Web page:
|BELLEVIEW VALLEY LAND
WALTERSCHEID TRUCKING AND FARMS, INC., a New Mexico corporation; HENRY WALTERSCHEID, individually,
Belleview Valley Land Co. appeals from the district court's grant of summary judgment to defendants on Belleview's claim of tortious interference with contract.
"We review the grant or denial of summary judgment de novo, applying the same legal standard used by the district court pursuant to Fed. R. Civ. P. 56(c). Summary judgment is appropriate if the pleading, depositions, answers to interrogatories, and admissions on file, together with the affidavits, if any, show that there is no genuine issue as to any material fact and that the moving party is entitled to judgment as a matter of law."
Kaul v. Stephan, 83 F.3d 1208, 1212 (10th Cir. 1996) (quotation omitted).
In 1994, Belleview entered into a contract for the purchase of farm property under lease to defendants. Upon Belleview's tender of the purchase price, the sellers refused to accept the payment and refused to close the sale. Belleview ultimately sued in state court for specific performance and, in 1995, the sellers conveyed title of the property to Belleview. This suit, based on diversity jurisdiction, followed. The parties stipulated that New Mexico law controls their dispute. Our jurisdiction over this appeals arises from 28 U.S.C. § 1291.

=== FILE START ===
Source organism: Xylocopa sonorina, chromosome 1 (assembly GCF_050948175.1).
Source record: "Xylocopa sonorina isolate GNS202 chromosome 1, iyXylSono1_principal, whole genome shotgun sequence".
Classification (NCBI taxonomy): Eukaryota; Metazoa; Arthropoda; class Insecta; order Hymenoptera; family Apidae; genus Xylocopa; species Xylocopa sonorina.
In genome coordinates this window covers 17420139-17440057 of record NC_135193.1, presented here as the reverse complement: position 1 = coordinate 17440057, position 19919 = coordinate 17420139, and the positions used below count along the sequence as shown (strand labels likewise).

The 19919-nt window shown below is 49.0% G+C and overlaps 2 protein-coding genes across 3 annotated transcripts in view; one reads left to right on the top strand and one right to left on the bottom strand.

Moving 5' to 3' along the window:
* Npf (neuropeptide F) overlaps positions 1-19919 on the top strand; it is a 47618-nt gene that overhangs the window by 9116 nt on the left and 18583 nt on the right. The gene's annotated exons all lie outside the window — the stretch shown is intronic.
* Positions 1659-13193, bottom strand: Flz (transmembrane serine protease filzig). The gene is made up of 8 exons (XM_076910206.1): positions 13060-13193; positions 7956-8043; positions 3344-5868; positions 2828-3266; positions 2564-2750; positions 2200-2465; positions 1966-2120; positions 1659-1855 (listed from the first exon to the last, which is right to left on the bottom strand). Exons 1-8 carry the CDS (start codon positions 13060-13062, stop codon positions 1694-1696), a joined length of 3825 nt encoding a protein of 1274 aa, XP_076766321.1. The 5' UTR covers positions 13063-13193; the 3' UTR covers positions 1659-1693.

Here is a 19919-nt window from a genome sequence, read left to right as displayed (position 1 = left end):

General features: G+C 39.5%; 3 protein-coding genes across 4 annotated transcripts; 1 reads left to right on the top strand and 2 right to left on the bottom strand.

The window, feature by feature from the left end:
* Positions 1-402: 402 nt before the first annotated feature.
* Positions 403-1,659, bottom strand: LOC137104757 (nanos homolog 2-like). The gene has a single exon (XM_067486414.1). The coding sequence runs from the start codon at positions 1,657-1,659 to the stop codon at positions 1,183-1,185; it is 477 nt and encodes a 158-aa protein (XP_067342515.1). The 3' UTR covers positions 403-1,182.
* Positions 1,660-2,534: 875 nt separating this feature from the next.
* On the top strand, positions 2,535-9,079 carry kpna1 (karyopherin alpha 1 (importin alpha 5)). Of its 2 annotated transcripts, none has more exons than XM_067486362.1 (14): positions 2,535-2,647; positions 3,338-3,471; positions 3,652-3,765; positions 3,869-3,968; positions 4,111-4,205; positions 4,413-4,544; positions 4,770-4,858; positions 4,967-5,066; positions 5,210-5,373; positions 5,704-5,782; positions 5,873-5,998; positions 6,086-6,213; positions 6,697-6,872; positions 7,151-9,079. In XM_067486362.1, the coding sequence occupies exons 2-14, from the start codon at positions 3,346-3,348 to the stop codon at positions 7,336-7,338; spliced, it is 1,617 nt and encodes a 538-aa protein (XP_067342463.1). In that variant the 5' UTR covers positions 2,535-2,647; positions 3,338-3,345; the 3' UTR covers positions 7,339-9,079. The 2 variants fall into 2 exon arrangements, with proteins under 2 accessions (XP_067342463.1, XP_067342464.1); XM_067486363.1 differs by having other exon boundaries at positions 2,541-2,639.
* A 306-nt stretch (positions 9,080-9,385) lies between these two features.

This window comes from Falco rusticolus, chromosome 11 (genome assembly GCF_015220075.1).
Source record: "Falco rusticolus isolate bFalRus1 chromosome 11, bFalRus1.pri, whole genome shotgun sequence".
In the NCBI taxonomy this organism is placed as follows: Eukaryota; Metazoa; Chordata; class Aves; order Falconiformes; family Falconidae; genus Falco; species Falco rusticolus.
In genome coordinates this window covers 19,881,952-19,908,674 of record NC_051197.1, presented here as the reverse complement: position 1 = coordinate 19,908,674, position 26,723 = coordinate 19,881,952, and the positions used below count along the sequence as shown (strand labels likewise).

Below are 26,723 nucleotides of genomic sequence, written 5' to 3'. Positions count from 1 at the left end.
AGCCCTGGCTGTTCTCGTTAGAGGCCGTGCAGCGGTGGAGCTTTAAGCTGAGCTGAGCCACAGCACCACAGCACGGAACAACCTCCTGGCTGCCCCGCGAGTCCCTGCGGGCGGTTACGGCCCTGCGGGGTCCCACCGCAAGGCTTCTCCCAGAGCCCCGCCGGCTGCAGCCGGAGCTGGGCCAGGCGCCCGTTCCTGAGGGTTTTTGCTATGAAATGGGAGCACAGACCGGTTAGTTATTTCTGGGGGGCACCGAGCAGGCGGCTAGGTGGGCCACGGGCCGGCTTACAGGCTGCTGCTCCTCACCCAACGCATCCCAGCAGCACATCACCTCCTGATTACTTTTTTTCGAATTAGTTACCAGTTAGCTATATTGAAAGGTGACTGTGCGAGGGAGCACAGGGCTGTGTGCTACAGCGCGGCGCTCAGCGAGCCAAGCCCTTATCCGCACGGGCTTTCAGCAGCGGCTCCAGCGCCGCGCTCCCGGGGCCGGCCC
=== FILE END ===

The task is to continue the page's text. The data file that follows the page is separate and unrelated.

Before the district court, Belleview contended that defendants tortiously interfered with the contract for the sale of the property. It argued that defendants offered to buy the property should the contract fall through as an inducement to break the contract, and that defendants threatened to sue the sellers should they honor the contract. Further, it contended that defendants had no justification to interfere because, beyond the term of the then-current lease to which the sale was already subject, they had no legal rights in connection with the property.
Applying New Mexico law, the district court concluded that Belleview had failed to present evidence demonstrating genuine issues of material fact as to the existence of either improper means or improper motive. Specifically, it ruled that Belleview's evidence did not support its claims that defendants had threatened to sue the sellers and that Belleview's arguments on improper motive fell short of precluding summary judgment because it had not shown that defendants played an active role in causing the breach of contract, and because there was no evidence that defendants acted solely to harm Belleview.